Considering Stewart’s inability to move the ball against Penn State last week, and the fact that he lost his job as the starter to Mike Gerardi midway through last season, the decision to play Stewart against Maryland was met with some fair criticism throughout the week. Saturday, the senior quarterback brushed all the skepticism aside and validated his coach’s faith.
“To me, without watching the tape, Chester played a fairly flawless game today,” said Addazio. “And I mean, [he] had a great preseason camp. It wasn’t like he just showed up all of a sudden and started playing.”
Addazio then went on to assess Chester’s improvement over the spring and summer of 2011. “His confidence was not great when I got here, and, quite frankly, his attitude wasn’t great.”
“But, one thing about him is that he loves football. And he’s responded to pretty tough love. And we’ve challenged him. And it hasn’t been perfect. But he keeps responding because I think he has a love of the game and because he’s a good guy. We had to build back his confidence. And he has to take responsibility for that. He created some of his problems, and he knows that and he’s accepted that. I really like the growth that I see in him,” added the coach.
When asked about the “flawless” description, the quarterback downplayed his performance, attributing his success to the play calling.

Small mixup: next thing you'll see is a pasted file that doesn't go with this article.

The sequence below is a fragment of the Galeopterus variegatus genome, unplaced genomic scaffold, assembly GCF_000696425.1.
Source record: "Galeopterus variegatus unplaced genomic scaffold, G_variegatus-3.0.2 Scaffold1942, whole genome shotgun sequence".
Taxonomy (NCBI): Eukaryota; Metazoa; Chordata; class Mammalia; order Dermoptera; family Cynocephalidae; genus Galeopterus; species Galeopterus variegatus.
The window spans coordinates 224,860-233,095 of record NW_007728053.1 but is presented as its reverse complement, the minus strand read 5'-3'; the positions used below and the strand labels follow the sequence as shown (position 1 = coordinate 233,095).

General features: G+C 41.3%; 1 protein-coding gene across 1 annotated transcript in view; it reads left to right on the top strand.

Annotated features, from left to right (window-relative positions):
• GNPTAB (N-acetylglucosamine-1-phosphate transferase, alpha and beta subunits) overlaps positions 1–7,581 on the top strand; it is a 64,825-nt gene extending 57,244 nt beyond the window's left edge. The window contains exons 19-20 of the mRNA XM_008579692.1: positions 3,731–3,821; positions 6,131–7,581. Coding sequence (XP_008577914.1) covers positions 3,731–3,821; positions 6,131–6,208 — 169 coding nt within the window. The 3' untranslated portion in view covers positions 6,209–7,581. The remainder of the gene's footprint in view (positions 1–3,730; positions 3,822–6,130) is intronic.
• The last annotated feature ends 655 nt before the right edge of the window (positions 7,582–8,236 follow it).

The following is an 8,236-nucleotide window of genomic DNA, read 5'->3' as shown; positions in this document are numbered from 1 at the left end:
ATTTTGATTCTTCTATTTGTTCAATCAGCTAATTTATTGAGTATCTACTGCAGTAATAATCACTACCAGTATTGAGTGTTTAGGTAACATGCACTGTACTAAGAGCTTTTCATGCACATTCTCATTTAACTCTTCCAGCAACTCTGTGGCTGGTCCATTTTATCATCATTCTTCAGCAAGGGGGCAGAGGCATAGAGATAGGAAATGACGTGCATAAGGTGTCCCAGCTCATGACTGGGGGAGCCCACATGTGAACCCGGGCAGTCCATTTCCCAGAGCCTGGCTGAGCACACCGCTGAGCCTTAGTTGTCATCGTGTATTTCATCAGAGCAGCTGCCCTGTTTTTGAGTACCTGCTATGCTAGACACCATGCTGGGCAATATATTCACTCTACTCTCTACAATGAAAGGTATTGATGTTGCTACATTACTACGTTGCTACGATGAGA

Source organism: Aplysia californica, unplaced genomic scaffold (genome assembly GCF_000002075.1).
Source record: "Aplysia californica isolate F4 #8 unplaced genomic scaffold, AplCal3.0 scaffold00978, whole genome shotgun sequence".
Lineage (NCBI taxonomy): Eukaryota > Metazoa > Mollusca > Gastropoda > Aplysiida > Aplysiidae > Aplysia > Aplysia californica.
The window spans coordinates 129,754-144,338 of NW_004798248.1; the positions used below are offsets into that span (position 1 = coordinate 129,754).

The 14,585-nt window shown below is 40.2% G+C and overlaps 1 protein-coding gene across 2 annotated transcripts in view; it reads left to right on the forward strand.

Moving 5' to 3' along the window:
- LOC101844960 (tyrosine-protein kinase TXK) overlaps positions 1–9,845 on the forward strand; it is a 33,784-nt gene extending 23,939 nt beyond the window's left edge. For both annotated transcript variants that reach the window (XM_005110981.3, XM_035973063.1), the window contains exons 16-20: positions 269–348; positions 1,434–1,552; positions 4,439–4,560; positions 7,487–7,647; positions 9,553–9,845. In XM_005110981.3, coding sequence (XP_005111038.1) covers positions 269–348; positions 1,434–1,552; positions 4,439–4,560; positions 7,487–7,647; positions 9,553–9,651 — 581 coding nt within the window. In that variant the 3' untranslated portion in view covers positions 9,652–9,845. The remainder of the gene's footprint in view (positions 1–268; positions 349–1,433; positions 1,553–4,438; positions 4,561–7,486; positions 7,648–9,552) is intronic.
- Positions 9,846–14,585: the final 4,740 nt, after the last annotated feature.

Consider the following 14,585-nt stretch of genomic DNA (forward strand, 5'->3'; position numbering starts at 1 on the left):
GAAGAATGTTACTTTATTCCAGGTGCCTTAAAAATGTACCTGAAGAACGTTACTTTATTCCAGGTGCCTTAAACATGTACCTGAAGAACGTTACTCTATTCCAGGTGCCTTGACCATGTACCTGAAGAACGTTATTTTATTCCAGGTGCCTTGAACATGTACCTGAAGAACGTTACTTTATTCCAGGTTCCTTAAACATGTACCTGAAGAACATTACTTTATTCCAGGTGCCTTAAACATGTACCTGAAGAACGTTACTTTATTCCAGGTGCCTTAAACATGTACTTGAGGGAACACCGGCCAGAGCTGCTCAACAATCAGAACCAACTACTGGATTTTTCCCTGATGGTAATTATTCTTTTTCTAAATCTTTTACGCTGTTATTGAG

“I’m content with my performance,” said Stewart. “It may look flawless, but I know I still made some mistakes. Some plays could have hit for big yardage, that I messed up on. I’m just anxious to see the film and correct those mistakes.
It was Chester who, along with tight end Evan Rodriguez, set the tone for the Owls early. Multiple completions on the same play-action roll out to Rodriguez moved Temple down the field, allowing Pierce to finish off drives in the red zone.
Stewart said he was motivated by what he perceived as a lack of respect from the Maryland crowd and team during the pre-game warm ups.
“We all kind of came out with a chip on our shoulders…They didn’t really respect us. They didn’t allow us our half of the field to warm up on. And we really took that to heart.”
Bernard Pierce confirmed the pre-game trash talking. “They were disrespectful to us. There were a couple rude things said. But…if you’re a football player, that’s what you live for. You got to love that and you got to try to prove people wrong. And that’s what we did as a team today.”